Nassida also submitted multiple fraudulent documents associated with loans in which he served as a loan officer, but also that the loan officers working under his direction regularly submitted false information to lenders and borrowers. In addition, Nassida caused the submission of fake documents to the lender in connection with his purchase of a $300,000 vacation home near Seven Springs, including the following: (1) a settlement statement that overstated the sales price; (2) a loan application that falsely stated his income and assets; and (3) fake statements from an investment company that falsely verified that he had more than $600,000 in investments when he really had about $15,000. In the loan application, James Nassida reported that he earned approximately $980,000 in 2006, but he did not even file his tax returns in 2006, and his reported taxable income in 2004 and 2005 was not even close to that figure.

This case was a breeding ground for many of the other investigations led by the Western Pennsylvania Mortgage Fraud Task Force,” said FBI Special Agent in Charge Robert Johnson. “Mortgage fraud cases are a priority for the FBI because mortgage lending and the housing market have such a significant effect on the overall economy. At the time of this case, James Nassida was living a fancy lifestyle, in a million dollar home, taking money from victims who put their trust in him. That is why today’s sentencing is significant. Since the task force formation in February, 2008, more than 100 people were charged and more than a half billion dollars in fraudulent loans were uncovered,” added SAC Johnson.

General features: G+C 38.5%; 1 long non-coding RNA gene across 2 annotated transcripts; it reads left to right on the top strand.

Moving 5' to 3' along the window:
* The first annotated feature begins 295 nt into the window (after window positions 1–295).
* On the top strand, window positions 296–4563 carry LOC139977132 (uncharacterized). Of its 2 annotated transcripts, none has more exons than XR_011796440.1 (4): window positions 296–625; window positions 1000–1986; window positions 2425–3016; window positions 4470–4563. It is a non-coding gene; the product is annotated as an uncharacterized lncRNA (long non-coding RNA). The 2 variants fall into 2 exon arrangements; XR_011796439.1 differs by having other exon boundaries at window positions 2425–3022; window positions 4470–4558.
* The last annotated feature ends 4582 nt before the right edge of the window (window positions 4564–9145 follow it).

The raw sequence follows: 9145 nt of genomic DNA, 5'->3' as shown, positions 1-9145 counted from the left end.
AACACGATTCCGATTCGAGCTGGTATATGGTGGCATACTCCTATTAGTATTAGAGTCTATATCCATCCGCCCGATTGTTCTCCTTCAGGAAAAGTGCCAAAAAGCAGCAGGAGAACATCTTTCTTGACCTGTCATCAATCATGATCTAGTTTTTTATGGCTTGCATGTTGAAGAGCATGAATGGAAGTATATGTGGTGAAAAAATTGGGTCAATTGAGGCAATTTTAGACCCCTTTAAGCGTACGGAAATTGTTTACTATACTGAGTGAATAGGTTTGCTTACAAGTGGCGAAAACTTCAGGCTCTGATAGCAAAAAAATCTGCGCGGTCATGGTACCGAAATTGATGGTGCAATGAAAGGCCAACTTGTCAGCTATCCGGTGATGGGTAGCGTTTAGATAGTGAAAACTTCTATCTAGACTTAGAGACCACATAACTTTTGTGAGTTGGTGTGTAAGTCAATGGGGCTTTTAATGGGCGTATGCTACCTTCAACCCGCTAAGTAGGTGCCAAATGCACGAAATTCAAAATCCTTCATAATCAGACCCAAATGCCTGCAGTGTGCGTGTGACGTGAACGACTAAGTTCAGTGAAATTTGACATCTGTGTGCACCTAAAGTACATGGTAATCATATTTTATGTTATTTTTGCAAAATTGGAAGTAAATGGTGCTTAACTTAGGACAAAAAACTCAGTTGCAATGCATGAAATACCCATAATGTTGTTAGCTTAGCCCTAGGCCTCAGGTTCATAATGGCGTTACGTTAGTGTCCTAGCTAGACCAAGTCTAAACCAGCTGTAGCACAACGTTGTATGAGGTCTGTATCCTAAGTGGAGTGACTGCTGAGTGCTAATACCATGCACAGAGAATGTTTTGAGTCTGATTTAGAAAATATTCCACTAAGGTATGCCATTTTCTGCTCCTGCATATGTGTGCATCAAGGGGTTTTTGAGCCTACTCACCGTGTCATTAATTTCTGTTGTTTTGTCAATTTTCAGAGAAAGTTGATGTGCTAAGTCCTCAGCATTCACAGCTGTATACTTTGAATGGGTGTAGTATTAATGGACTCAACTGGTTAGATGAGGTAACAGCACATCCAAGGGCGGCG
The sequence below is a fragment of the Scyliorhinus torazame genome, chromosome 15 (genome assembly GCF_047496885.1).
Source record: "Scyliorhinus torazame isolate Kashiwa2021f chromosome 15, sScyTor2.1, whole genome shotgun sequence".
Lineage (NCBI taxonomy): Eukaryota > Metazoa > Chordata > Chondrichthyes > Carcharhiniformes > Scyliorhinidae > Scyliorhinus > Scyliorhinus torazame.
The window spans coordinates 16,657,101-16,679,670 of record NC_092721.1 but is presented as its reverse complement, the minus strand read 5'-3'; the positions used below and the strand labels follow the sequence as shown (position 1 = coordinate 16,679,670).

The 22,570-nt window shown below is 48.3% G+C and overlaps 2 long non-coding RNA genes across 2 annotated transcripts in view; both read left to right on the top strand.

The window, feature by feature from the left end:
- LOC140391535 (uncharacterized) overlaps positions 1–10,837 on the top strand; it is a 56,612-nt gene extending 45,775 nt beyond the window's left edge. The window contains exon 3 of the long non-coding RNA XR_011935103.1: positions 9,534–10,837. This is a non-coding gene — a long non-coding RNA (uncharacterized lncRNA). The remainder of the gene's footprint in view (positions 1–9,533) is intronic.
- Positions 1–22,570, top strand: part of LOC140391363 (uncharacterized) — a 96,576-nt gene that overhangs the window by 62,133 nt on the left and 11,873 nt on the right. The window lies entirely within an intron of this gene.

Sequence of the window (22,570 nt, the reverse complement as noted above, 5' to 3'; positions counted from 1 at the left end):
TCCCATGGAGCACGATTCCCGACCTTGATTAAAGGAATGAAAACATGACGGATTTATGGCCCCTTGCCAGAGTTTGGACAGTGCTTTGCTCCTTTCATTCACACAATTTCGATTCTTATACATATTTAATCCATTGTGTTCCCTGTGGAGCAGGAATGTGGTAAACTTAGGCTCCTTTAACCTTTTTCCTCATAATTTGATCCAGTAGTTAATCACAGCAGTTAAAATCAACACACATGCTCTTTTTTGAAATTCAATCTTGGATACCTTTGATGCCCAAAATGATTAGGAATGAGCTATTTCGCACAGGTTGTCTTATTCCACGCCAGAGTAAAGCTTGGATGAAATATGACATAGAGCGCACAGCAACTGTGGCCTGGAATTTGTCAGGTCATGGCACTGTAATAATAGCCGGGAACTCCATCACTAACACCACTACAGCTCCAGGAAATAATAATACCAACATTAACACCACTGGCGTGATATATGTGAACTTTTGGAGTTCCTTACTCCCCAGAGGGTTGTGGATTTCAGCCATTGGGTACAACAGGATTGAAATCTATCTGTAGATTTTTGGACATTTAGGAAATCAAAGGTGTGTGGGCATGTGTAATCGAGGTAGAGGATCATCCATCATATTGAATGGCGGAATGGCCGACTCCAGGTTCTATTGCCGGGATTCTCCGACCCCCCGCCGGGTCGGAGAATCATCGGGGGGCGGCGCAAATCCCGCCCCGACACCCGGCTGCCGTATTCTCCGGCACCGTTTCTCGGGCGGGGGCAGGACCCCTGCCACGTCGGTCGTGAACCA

United States Attorney Scott W. Brady announced the sentence.  Assistant United States Attorneys Brendan T. Conway and Cindy Chung prosecuted this case on behalf of the government. Senior United States District Judge Donetta Ambrose imposed the sentence.